Making the Jump

There is the possibility (or inevitability, if you ask Ray Kurzweil) that one day our minds will be supported by technology rather than biology. Since there is no reason to believe that we are more than complex patterns of interchangeable molecules, there’s nothing wrong with the premise of that idea. A Pattern can consist of anything as long as it looks and behaves in a certain way. And since an artificial brain does not need to be held back by negative emotions, pain and fatigue – why not change the pattern to eliminate those things?

But when I first thought about this, I was a little terrified. There’s no question that I want this – but how will the transformation work? Let’s say you want to go completely virtual – unless you wanted a 50% chance of being left behind in your biological body, watching your lucky clone enjoying immortality, you’d probably want to kill your brain while being unconscious, shortly after it has been scanned. In one moment you’re closing your eyes, the next moment you’re contemplating whether to have your old body stuffed as a memento. But it still doesn’t feel right. The change may be too abrupt, and who knows how much time will pass between the technology becoming “possible” and when it will be “accurate”. Sure, your brain (and therefore your consciousness) can take a lot of damage without getting the impression that there has been a fundamental change to your character. Drink a bit too much alcohol or get hit in the head – you’ll lose a lot of brain cells, and but not too much of “you”. A blackout doesn’t seem to scare people very much, even though it does represent a dent in continuity (and that’s pretty much what I’m afraid of, thinking about transferring my consciousness to an artificial brain).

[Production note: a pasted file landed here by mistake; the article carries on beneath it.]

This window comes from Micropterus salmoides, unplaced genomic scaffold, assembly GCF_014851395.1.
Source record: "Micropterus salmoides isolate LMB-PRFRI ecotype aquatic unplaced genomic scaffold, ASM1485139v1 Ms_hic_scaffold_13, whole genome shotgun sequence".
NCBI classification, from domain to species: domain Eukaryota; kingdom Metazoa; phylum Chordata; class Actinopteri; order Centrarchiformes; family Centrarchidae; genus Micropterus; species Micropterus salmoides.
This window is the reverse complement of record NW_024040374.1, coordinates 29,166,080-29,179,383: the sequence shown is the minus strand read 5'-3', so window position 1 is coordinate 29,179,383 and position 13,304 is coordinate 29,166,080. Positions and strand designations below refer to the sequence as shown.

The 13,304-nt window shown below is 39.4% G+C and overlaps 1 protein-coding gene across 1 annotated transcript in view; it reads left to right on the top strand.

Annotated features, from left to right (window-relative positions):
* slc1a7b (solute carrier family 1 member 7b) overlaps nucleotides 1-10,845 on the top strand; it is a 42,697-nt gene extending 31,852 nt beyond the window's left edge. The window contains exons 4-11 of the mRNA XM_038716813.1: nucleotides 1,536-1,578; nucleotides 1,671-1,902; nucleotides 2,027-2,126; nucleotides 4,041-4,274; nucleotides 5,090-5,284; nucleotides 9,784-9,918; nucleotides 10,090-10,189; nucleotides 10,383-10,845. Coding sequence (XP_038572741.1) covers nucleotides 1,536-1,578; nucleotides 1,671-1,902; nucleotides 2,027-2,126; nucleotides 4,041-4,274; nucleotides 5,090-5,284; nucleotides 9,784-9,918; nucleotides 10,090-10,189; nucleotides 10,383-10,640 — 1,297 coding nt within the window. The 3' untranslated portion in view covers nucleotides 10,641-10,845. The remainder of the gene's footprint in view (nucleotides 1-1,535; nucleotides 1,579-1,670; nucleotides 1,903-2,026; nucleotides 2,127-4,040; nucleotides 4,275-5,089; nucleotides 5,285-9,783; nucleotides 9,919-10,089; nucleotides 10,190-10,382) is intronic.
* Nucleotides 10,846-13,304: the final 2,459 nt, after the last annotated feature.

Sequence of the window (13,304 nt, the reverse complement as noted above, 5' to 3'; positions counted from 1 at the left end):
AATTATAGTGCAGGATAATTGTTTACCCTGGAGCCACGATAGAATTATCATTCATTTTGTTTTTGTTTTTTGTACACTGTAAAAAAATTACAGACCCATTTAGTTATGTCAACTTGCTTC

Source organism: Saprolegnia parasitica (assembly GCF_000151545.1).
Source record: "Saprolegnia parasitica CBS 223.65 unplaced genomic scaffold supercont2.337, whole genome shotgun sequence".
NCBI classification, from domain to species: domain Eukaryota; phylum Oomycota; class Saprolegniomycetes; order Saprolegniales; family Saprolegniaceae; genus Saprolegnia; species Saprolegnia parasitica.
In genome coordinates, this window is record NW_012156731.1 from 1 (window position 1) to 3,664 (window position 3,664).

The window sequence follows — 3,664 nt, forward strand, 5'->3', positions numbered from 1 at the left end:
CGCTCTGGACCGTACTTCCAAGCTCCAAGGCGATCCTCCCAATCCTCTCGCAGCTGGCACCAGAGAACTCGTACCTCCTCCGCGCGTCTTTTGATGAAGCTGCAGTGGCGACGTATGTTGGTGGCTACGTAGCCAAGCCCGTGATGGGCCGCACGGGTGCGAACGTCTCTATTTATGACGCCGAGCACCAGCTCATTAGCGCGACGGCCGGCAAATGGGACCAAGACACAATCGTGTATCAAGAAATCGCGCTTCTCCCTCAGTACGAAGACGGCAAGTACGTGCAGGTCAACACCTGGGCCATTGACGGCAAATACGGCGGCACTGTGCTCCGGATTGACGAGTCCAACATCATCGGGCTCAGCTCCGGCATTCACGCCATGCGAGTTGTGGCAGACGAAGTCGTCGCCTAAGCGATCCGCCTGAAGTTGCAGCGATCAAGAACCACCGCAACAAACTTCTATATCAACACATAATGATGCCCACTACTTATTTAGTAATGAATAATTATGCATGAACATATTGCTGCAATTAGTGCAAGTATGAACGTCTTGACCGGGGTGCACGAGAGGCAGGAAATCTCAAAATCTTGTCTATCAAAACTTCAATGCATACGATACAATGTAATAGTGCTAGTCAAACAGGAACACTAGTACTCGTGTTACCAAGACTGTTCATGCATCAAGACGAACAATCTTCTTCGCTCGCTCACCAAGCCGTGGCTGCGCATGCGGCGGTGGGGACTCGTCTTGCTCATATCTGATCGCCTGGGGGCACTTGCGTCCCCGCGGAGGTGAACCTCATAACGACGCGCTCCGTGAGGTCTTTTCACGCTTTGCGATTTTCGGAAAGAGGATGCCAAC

Luckily, there might be a better way. Instead of one big jump, make it a series of small steps. Use (future) nanobots to replace individual neurons with artificial ones which will have the capability of freezing, saving and uploading their state once they have completely taken over your brain. The transformation could go as fast or as slowly as you want. Going from an artificial brain to a virtual one should be a breeze after that, with no data loss whatsoever.

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